Medicare Payment and Reimbursement

Remedies for 340B underpayments remain up in the air after court declines to provide guidance

HHS has indicated it will announce its remedy plan in the next several months, with some providers worried about the resulting impact of budget neutrality requirements.  

January 11, 2023 6:20 pm

A federal court is allowing the U.S. Department of Health and Human Services (HHS) to decide on remedies covering Medicare underpayments to hospitals for drugs purchased through the 340B Drug Pricing Program.

Healthcare provider plaintiffs had hoped the U.S. District Court for the District of Columbia would dictate terms. But in an opinion published Jan. 10, the court declined to impose specific remedies.

“When a plaintiff brings an [Administrative Procedure Act] claim to set aside an unlawful agency action, it is the prerogative of the agency to decide in the first instance how best to provide relief,” Judge Rudolph Contreras wrote, quoting a prior case.

Hospitals and health systems participating in 340B are due remedies after a Supreme Court decision last June established that the Medicare payment rate for 340B drugs was unlawful as it stood between January 2018 and September 2022. During that span, HHS (specifically CMS) dropped the payment rate from average sales prices (ASP) plus 6% to ASP minus 22.5%. The higher rate was restored in late September in the aftermath of the Supreme Court ruling and remains in place for 2023.

The district court previously agreed with providers that remedies should cover underpayments through September 2022. The time frame had been in question because the case that reached the Supreme Court technically involved only 2018 and 2019 payments.

Now it remains to be seen what form the remedies will take. The matter could be settled within the next several months, with HHS having said it would issue a proposal in advance of the 2024 proposed rule for hospital outpatient payments.

Details of the opinion

Contreras (an Obama appointee) cited a prior case as establishing that court-ordered relief would be appropriate if there were “only one rational course for the agency to follow upon remand.” Provider plaintiffs, led by the American Hospital Association (AHA), took up that argument, saying the only justifiable remedy is for HHS to make up the full underpayment to each affected provider.

But Contreras doesn’t see it that way.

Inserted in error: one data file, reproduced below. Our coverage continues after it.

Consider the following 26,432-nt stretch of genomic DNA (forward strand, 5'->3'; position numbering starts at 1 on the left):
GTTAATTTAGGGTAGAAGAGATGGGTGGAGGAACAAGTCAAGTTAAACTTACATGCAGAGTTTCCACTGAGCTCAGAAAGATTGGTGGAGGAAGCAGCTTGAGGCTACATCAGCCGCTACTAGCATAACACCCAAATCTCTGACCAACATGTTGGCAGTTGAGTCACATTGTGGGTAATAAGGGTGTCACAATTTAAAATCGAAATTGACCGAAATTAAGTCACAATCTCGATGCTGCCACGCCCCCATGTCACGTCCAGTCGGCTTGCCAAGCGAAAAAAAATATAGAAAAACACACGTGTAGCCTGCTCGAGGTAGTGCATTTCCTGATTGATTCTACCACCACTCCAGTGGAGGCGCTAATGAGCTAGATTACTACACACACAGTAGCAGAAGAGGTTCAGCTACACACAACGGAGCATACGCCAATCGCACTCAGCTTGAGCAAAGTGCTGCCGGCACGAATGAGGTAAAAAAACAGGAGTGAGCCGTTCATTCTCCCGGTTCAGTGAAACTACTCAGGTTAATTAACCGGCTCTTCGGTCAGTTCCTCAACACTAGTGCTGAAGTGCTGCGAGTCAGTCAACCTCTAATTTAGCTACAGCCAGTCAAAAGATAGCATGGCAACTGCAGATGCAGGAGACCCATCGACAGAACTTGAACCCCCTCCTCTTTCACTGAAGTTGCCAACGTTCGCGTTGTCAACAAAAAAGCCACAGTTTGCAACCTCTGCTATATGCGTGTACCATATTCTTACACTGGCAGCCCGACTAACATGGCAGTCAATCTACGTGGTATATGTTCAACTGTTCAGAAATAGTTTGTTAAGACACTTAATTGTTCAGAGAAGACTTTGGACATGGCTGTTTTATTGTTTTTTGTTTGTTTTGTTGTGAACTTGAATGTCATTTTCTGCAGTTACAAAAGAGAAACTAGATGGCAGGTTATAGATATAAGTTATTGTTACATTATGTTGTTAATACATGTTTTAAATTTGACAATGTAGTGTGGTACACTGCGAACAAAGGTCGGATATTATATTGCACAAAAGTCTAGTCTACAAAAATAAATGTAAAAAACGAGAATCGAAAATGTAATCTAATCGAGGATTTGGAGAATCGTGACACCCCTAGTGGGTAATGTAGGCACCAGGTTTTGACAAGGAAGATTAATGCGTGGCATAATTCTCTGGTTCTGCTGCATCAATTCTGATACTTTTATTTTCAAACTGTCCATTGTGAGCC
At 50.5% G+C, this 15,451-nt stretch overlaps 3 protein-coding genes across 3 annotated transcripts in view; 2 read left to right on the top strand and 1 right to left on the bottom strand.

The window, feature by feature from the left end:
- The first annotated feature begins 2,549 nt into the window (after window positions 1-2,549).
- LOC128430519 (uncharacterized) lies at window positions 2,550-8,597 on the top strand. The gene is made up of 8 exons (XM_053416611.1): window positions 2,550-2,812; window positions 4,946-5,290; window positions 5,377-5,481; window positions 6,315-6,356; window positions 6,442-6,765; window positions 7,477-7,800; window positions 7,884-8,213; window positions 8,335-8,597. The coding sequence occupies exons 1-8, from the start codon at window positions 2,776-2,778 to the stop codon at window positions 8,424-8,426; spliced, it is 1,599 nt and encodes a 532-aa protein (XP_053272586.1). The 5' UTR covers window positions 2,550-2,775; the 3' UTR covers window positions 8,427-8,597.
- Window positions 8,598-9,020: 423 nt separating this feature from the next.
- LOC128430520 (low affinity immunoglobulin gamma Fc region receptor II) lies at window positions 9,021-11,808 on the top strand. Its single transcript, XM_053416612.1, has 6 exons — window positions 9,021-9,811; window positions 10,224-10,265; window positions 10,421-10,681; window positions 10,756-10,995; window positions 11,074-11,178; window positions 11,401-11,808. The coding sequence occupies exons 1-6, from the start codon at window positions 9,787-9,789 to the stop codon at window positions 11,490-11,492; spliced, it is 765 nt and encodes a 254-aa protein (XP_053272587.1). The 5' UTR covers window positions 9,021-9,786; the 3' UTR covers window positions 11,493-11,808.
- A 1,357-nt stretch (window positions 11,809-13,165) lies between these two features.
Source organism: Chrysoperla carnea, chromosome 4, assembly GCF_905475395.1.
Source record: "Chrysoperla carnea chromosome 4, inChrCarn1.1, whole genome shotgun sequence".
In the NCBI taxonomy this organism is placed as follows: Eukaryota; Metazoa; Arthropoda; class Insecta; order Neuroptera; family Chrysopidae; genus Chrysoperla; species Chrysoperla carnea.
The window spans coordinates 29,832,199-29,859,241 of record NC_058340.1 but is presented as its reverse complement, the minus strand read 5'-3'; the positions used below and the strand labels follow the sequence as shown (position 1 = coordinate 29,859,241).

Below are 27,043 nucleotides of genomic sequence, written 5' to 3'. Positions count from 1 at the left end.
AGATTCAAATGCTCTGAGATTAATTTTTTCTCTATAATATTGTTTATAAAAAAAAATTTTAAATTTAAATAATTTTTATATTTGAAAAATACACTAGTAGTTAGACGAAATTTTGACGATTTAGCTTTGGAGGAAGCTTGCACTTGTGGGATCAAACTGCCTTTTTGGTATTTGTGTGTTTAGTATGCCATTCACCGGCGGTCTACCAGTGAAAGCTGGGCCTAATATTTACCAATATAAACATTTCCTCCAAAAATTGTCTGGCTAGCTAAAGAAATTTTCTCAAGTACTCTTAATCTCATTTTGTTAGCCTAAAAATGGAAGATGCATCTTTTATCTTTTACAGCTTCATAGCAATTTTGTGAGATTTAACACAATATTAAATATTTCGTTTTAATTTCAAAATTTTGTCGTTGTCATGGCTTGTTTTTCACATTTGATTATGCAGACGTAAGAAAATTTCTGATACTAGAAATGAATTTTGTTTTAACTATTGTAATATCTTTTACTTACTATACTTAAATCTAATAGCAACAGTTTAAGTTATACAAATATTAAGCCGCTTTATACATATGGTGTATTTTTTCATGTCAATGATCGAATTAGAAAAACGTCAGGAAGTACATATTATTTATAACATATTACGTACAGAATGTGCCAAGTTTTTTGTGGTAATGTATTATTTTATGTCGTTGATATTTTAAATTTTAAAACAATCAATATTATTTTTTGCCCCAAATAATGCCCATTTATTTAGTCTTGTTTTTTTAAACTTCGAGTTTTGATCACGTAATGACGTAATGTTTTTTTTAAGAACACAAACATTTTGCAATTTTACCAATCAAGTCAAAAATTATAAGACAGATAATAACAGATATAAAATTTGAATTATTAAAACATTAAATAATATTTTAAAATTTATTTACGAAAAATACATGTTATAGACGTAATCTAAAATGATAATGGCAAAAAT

“To the extent plaintiffs seek an order commanding HHS to repay each underpaid claim to the penny, that cannot possibly be the only rational choice available to the agency,” he wrote. “As plaintiffs readily acknowledge, HHS could seek to implement a remedy such as a prospective one-time rate increase that avoids calculating individual claims.”

Requiring precise payments for all affected hospitals would create chaos, Contreras wrote, partly because statutory mandates involving budget neutrality would necessitate lowering the rate for other Medicare Part B payments that were made in 2018-2022 — and, as a result, recouping numerous overpayments. While the plaintiffs argued recoupment should not be required, Contreras said the uncertainty signals the likelihood of substantial disruption in the event the higher payment rate were implemented for the years in question.

Even putting budget neutrality aside, the judge wrote, “the staggering value and number of transactions at issue” make a court-ordered dollar-for-dollar remedy impractical.

An order also is not necessary to ensure prompt movement on the remedies, he wrote. The court will not retain jurisdiction while HHS determines and distributes the remedies, but it “expects that HHS will act promptly to remediate its underpayments.”

Diverging provider perspectives

AHA, the Association of American Medical Colleges and America’s Essential Hospitals — all of which were plaintiffs in the case — expressed disappointment in the decision.

“We look forward to continuing to work with the [Biden] Administration to develop a plan to swiftly repay 340B hospitals, with interest, while ensuring the remainder of the hospital field is not penalized as they too continue to serve and care for their patients and communities,” Melinda Hatton, general counsel and secretary with AHA, said in a written statement.

The reference to hospitals being “penalized” is in the context of budget neutrality. Those requirements theoretically mean reducing reimbursement to non-340B participants even if remedies take the form of a one-time blanket payment.

That concern explains why the Federation of American Hospitals (FAH), which represents for-profit hospitals, had lobbied the Supreme Court to uphold the lower payment rate for 340B drugs.

“Approximately 2,208 non-340B hospitals today benefit from the payment adjustment adopted by CMS in 2018,” FAH wrote in a March 2021 amicus brief.


googletag.cmd.push( function () { googletag.display( 'hfma-gpt-text1' ); } );
googletag.cmd.push( function () { googletag.display( 'hfma-gpt-text2' ); } );
googletag.cmd.push( function () { googletag.display( 'hfma-gpt-text3' ); } );
googletag.cmd.push( function () { googletag.display( 'hfma-gpt-text4' ); } );
googletag.cmd.push( function () { googletag.display( 'hfma-gpt-text5' ); } );
googletag.cmd.push( function () { googletag.display( 'hfma-gpt-text6' ); } );
googletag.cmd.push( function () { googletag.display( 'hfma-gpt-text7' ); } );
googletag.cmd.push( function () { googletag.display( 'hfma-gpt-leaderboard' ); } );